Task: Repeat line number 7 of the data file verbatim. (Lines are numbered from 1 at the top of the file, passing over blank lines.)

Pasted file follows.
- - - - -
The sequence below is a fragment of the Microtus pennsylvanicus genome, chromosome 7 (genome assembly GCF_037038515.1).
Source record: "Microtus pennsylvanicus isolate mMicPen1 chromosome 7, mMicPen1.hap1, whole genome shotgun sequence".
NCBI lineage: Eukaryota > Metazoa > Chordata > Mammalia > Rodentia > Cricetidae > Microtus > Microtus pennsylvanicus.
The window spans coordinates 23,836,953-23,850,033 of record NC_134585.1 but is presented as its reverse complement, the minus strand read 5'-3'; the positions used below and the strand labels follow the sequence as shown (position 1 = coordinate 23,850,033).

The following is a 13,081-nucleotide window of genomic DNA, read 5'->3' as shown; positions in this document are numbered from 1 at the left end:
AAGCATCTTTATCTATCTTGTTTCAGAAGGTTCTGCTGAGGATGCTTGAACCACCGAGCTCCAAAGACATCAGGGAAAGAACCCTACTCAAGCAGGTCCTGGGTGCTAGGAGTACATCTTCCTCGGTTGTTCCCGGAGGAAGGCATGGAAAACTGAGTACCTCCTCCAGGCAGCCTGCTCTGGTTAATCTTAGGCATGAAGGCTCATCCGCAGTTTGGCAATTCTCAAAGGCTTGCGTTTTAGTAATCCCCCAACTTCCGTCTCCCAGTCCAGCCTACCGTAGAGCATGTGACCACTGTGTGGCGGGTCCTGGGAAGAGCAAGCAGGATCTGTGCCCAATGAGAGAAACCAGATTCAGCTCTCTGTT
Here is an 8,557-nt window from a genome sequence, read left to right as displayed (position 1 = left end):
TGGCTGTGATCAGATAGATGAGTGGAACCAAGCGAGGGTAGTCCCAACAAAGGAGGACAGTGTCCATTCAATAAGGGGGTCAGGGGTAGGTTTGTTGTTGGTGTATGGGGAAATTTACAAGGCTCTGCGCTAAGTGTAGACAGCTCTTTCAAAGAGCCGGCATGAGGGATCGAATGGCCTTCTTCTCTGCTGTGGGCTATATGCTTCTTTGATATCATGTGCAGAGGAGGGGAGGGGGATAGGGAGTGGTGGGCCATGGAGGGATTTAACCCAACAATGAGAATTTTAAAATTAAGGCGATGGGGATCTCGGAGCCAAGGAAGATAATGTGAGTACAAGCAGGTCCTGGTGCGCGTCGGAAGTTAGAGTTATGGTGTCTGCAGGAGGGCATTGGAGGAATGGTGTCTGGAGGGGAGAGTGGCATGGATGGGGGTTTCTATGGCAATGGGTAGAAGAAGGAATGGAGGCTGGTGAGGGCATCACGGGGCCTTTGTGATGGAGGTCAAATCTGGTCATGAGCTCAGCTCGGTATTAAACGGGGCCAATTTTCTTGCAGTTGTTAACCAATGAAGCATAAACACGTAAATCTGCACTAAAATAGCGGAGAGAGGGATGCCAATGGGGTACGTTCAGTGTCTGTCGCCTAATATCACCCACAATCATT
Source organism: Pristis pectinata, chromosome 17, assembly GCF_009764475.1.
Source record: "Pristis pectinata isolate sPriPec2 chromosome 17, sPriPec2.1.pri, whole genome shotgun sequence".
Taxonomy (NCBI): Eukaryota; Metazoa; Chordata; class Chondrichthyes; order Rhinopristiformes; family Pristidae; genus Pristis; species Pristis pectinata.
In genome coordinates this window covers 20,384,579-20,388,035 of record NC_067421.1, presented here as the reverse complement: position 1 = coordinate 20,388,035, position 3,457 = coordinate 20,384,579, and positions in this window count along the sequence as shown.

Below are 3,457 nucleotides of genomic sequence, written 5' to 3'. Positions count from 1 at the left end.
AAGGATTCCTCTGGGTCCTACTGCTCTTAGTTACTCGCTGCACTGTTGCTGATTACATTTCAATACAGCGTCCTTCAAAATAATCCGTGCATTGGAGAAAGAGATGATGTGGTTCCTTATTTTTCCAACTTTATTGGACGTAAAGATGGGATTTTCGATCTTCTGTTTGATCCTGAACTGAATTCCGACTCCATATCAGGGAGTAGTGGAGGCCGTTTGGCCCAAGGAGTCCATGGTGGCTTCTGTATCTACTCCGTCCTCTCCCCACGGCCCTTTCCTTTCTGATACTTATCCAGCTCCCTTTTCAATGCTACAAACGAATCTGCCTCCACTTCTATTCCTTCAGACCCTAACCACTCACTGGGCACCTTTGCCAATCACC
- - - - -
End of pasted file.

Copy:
Here is an 8,557-nt window from a genome sequence, read left to right as displayed (position 1 = left end):